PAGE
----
A group of 20 property investors from Canada, the UK and Pakistan turned up in Dubai yesterday demanding a meeting with the Ajman developer Casamia Star, which they claim has failed to update them on their investments.

The group said they had bought properties in Frankfurt Residence, a yet-to-be built tower in Ajman. Casamia’s general manager, Merzak Gaci, refused to meet the group as they had not made an appointment and they were “rude”. Mr Gaci called police. Two officers turned up but there were no arrests.

The group said they had bought properties in Frankfurt Residence, a yet-to-be built tower in Ajman. Casamia’s general manager, Merzak Gaci, refused to meet the group as they had not made an appointment and they were “rude”. Mr Gaci called police. Two officers turned up but there were no arrests.

The investors then went to the Bur Dubai police station to file a complaint against the company. “The police told us to come back at 7.30 in the morning to file a case for fraud,” Mr Ghulam said.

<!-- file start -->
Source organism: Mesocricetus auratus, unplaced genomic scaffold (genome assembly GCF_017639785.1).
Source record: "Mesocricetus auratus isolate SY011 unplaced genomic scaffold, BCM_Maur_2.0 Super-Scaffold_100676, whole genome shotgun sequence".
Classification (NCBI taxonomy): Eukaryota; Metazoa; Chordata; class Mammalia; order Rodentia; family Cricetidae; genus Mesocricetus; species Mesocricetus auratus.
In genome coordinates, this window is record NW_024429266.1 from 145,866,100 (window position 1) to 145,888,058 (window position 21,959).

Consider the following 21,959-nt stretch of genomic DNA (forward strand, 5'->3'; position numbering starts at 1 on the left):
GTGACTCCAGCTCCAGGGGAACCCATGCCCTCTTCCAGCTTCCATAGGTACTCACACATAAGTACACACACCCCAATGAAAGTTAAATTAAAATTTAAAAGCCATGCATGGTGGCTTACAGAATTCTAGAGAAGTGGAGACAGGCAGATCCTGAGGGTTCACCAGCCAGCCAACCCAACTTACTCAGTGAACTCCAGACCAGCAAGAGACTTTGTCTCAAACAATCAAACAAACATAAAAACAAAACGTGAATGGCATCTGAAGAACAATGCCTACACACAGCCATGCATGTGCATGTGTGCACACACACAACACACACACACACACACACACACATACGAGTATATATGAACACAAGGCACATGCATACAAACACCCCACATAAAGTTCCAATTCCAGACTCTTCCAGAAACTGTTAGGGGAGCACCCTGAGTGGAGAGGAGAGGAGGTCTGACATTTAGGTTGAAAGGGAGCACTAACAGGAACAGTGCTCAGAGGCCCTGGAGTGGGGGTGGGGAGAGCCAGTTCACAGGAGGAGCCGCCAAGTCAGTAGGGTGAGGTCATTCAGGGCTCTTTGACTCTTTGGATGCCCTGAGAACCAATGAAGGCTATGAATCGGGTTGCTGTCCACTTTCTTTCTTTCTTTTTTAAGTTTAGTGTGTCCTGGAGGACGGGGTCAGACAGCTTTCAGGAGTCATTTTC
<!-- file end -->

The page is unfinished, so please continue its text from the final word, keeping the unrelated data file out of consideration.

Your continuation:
Afterwards, he said, the group would go to the Ajman Real Estate Regulatory Authority and Dubai’s Real Estate Regulatory Agency.

Casamia Star was established by the German architect and entrepreneur, Hendrik Hommel. Mr Hommel is currently in Germany and unavailable for comment.

“We thought it was a German company and we trusted the market,” said Farhad Norousi, a spokesman for the investors. “But in February the developer Casamia Star sold its brokerage branch, also called Casamia Star.

 And in June the brokerage told us they have cancelled their contract with the developer, whose director has disappeared and they are no longer responsible”